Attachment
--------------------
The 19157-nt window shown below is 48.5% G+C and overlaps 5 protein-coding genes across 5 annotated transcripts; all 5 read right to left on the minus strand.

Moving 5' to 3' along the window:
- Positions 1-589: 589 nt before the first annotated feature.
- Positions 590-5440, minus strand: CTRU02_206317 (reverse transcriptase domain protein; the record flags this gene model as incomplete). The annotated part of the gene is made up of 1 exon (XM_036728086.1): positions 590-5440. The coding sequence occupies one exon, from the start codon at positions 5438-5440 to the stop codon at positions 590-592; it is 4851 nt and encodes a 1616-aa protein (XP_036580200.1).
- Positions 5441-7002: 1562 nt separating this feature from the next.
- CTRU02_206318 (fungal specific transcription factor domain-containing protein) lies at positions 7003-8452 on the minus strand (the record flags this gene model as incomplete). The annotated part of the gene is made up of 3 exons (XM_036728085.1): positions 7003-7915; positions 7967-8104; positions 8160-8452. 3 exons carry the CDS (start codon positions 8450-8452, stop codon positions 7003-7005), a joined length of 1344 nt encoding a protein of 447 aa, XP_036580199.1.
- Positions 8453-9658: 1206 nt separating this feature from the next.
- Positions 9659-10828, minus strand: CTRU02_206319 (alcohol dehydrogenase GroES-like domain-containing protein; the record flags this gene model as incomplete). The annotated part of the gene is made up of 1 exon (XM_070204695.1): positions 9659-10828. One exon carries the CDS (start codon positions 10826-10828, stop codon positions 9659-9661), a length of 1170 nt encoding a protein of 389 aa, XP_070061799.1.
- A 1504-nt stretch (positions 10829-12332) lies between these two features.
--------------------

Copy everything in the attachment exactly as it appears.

The 19157-nt window shown below is 48.5% G+C and overlaps 5 protein-coding genes across 5 annotated transcripts; all 5 read right to left on the minus strand.

Moving 5' to 3' along the window:
- Positions 1-589: 589 nt before the first annotated feature.
- Positions 590-5440, minus strand: CTRU02_206317 (reverse transcriptase domain protein; the record flags this gene model as incomplete). The annotated part of the gene is made up of 1 exon (XM_036728086.1): positions 590-5440. The coding sequence occupies one exon, from the start codon at positions 5438-5440 to the stop codon at positions 590-592; it is 4851 nt and encodes a 1616-aa protein (XP_036580200.1).
- Positions 5441-7002: 1562 nt separating this feature from the next.
- CTRU02_206318 (fungal specific transcription factor domain-containing protein) lies at positions 7003-8452 on the minus strand (the record flags this gene model as incomplete). The annotated part of the gene is made up of 3 exons (XM_036728085.1): positions 7003-7915; positions 7967-8104; positions 8160-8452. 3 exons carry the CDS (start codon positions 8450-8452, stop codon positions 7003-7005), a joined length of 1344 nt encoding a protein of 447 aa, XP_036580199.1.
- Positions 8453-9658: 1206 nt separating this feature from the next.
- Positions 9659-10828, minus strand: CTRU02_206319 (alcohol dehydrogenase GroES-like domain-containing protein; the record flags this gene model as incomplete). The annotated part of the gene is made up of 1 exon (XM_070204695.1): positions 9659-10828. One exon carries the CDS (start codon positions 10826-10828, stop codon positions 9659-9661), a length of 1170 nt encoding a protein of 389 aa, XP_070061799.1.
- A 1504-nt stretch (positions 10829-12332) lies between these two features.